* Bill Belichick’s disengaged meeting with media Tuesday at the league meetings was SOP. No need to plumb the whys of it. It is what it is. But it does stand in contrast to his 2018 approach at the league meetings. He wasn’t great at the breakfast, but he did meet with New England media on Sunday before the meetings officially kicked off. There was a lot more to kick through at that time – Malcolm Butler's benching, status reports on the then-disenchanted Brady and Gronkowski, the retention of Josh McDaniels – and Belichick hit it all in a 15-minute session. There was no Sunday confab this time. With Gronk announcing his retirement earlier that evening – probably two weeks later than Belichick would have liked to have gotten the news – there would have been a lot of meat on the bone.

* The Patriots got lumped in earlier this week as one of the teams interested in trading for Cardinals quarterback Josh Rosen. No reason to disbelieve that they would inquire. He was the 10th overall pick last year, he’s available and the Patriots have a need. But the fact Arizona’s allowed its interest in taking Kyler Murray No. 1 does absolutely nothing to create urgency for teams looking to deal for Rosen if they are looking to maximize value. The Cardinals have to get Rosen off their hands. It’s a buyer’s market. Teams can cool their heels and let Arizona sweat until the draft draws closer and the price drops. Arizona, meanwhile, needs suitors to create competition. The Patriots/Giants/Chargers report this week felt like a news drop aimed at accomplishing that.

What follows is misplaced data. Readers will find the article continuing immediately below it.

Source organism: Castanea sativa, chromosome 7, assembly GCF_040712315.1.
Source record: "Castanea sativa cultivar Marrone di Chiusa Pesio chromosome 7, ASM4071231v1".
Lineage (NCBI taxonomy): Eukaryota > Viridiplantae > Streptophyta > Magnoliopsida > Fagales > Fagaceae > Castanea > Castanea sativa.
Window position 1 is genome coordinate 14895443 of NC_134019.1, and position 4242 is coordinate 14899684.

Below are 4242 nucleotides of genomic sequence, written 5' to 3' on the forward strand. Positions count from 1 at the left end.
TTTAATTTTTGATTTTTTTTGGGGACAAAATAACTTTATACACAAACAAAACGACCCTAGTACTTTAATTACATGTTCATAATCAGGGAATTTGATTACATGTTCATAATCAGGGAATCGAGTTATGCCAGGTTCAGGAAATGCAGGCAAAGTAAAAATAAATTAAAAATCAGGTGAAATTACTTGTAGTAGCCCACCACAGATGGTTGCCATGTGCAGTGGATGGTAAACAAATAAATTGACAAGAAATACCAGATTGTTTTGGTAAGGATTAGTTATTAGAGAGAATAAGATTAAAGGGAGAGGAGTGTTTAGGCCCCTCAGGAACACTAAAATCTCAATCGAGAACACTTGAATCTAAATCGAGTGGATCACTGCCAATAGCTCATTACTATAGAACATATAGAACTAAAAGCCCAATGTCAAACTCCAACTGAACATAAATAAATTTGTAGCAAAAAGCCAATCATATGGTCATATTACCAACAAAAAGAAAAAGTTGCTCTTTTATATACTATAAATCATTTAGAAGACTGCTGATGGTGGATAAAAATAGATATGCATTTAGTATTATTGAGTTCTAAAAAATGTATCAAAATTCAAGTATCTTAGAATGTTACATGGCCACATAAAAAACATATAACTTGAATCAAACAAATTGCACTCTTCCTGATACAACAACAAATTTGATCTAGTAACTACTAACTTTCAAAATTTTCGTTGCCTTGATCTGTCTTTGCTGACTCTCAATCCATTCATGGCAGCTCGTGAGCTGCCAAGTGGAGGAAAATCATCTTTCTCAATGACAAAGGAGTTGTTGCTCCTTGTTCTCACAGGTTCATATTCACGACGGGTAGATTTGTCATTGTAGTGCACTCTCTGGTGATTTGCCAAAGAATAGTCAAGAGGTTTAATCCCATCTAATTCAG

* Gronk will be eligible for the Hall of Fame in 2024. If he stays retired. And that’s going to be a chew toy for all of us to gnaw on the next several months. While in Phoenix, I asked ESPN’s Booger McFarland if he believed teammates would have any issue with Gronk jumping on a moving train later in the year after OTAs, minicamp, training camp, etc. were done. His answer was a resounding “no.” Gronk’s resume, physical sacrifice and level of performance over the years speaks for itself, McFarland said. He couldn’t imagine a teammate having an issue with an in-season return.